I get that we need to work toward reducing CO2 footprint, but how many of us are willing to tell others they should cut the way WE want them to cut rather than giving them options. The Vegan agenda is 2 fold. If you eat meat, your bad for eating animals and now for not believing in global warming enough.

No, I believe in global warming, I just prefer to take a bus and try to eat humanely grown meat that has a lower impact. But that's me, and if you go vegan and decide you don't want to ride the bus, that's ok. Do what you can.

What is your definition of humanely grown meat?

And secondly how do you ensure it meets your criteria and where do you get it?

Good question.


Find a bunch of people and get a half cow. No not all my meat comes from here, but this is what I look for when I can.

Thanks - had a look at their page.

I find it a bit strange that they use the word 'harvested'. They mention it's stress free.

Why not just use the actual words, like killing and slaughtering. Are they afraid it's going to turn people off?

Animals can feel when they are about to die and this alone creates stress - so this whole process is certainly not stress free.

I don't think you can kill a living being (e.g. cows or pigs) that doesn't want to be killed - in a humane way.

We have to face the fact that our demand for meat creates animal suffering and when it comes to factory farming also environmental destruction and poor working conditions for other humans. We then have to ask ourselves why are we eating meat - for survival or for pleasure?

In modern socities it's mostly for pleasure - which then becomes a moral question, i.e. does my demand for meat justify all the things mentioned above?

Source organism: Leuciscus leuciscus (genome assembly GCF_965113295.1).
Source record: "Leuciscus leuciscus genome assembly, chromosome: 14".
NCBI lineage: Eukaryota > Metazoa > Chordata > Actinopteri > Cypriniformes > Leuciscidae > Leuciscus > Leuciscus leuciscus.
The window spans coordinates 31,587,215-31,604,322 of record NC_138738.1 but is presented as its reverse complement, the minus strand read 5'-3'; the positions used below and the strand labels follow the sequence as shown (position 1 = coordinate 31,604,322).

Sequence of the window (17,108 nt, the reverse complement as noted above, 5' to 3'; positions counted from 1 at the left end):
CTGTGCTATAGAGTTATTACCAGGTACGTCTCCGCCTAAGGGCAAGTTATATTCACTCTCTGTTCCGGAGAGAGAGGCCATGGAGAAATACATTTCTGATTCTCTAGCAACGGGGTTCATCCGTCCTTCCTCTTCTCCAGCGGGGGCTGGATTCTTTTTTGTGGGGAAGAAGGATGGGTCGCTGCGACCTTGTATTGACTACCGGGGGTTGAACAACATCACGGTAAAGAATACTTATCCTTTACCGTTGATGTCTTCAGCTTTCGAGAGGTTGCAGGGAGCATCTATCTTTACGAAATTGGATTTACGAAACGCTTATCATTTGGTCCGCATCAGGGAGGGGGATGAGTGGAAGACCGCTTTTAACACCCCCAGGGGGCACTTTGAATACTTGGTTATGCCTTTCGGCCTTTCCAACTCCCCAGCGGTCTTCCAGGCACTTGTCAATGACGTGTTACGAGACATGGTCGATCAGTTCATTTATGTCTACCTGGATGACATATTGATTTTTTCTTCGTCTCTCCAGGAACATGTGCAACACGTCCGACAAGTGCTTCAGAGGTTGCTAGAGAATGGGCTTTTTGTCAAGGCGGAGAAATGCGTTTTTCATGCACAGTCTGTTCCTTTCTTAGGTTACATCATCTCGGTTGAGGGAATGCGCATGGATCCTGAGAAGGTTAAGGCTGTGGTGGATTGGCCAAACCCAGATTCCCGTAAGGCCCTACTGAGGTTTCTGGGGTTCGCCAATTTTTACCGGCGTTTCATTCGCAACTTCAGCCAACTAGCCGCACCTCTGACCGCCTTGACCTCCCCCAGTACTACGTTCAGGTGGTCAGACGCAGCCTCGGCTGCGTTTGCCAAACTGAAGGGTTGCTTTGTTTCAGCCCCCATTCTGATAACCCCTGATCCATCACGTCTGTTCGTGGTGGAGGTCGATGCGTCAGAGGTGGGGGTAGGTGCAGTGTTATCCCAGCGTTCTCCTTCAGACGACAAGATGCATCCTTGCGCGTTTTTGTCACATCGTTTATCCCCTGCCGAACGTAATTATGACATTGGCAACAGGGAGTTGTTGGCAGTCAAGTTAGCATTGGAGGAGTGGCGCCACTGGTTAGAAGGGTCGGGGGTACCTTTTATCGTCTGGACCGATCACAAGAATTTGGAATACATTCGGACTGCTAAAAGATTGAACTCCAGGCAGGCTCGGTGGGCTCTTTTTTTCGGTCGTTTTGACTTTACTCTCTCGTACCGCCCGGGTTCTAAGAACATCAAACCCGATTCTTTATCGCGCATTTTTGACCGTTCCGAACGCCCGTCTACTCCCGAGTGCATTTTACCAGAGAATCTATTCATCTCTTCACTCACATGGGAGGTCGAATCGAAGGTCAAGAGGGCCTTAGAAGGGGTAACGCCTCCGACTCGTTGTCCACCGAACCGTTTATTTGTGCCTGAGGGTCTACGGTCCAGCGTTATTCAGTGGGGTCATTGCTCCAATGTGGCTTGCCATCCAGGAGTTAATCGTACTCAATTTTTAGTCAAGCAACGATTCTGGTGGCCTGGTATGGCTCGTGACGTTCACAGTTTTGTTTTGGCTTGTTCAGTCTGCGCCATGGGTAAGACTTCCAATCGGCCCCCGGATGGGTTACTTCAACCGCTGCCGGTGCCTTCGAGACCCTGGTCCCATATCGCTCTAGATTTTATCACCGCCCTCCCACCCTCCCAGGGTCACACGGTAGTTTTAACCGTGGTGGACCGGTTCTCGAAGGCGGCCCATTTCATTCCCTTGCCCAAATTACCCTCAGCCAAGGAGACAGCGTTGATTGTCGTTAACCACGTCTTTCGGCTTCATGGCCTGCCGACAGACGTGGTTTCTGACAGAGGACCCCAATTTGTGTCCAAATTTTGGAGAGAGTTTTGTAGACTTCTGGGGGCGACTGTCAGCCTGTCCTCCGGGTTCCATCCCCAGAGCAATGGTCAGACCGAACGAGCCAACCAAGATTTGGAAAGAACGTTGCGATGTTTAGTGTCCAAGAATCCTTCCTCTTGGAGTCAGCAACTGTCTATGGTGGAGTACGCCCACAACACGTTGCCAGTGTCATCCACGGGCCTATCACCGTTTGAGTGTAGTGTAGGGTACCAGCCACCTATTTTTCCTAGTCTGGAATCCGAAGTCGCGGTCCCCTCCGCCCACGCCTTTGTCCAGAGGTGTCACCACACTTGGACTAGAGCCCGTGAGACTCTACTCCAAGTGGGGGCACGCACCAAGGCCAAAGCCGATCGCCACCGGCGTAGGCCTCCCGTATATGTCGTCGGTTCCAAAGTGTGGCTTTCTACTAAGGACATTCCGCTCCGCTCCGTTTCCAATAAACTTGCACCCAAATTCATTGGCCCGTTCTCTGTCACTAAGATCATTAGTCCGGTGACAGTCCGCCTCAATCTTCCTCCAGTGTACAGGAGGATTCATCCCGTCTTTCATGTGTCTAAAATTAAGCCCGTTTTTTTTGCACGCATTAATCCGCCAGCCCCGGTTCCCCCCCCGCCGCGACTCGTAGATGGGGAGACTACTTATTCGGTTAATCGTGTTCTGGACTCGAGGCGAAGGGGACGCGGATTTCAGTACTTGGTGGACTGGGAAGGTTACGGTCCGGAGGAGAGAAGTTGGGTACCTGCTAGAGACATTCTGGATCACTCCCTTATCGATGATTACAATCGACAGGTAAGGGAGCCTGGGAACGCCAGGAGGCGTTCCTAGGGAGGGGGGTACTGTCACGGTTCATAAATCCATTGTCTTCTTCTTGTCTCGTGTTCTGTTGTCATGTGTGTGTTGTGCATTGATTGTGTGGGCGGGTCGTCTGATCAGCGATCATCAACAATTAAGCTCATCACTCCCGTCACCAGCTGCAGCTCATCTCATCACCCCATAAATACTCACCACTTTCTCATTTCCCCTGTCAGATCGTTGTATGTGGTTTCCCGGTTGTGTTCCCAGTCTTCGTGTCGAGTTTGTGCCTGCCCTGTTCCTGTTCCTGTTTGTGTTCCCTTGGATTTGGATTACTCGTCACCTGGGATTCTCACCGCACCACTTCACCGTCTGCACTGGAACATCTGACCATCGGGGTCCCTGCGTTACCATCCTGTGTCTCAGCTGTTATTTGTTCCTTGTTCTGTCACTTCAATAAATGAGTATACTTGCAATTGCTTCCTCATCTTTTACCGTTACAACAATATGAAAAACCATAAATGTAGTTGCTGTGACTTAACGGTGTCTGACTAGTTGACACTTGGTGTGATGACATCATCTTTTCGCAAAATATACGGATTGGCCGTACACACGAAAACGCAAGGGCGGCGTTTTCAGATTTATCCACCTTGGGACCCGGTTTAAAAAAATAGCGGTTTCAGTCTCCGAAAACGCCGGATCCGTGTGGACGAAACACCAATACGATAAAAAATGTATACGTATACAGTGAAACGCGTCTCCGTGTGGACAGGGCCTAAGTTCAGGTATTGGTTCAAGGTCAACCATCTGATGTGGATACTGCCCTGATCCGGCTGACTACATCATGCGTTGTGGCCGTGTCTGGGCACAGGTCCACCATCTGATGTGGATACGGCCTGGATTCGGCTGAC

Also, when you look up the definition of 'humane' it includes the words 'compassion' and 'act of kindness'. Mixing those words with killing and slaughtering (when it's not necessary for ones survival) somehow doesn't go well together.

But making an effort to only purchase meat from those farms you mentioned is still better than purchasing meat that comes from factory farms.

Never heard of oat milk, but appears even unsweetened oat milk has too many carbs. My favorite is unsweetened almond/coconut milk for low carb and good taste.

But for coffee creamer, I think whipping cream tastes better. I use low carb keto coffee creamer in powder form, for ease of use.

It's weird oat milk is only recently becoming popular. It tastes great, it blends well in coffee or tea, it's easy to make, oatmeal is dirt cheap, and it froths up nicely for lattes or cappuccinos or what have you. I'm glad it's catching on!

I was actually impressed with Soy milk when I tried it. Going to give oat milk a try as well.

It does feel like a movement is happening - perhaps it's the time of year but there does seem to be more coverage of animal-free diets. I do wonder if they'll be a time in the future where eating meat becomes socially unacceptable?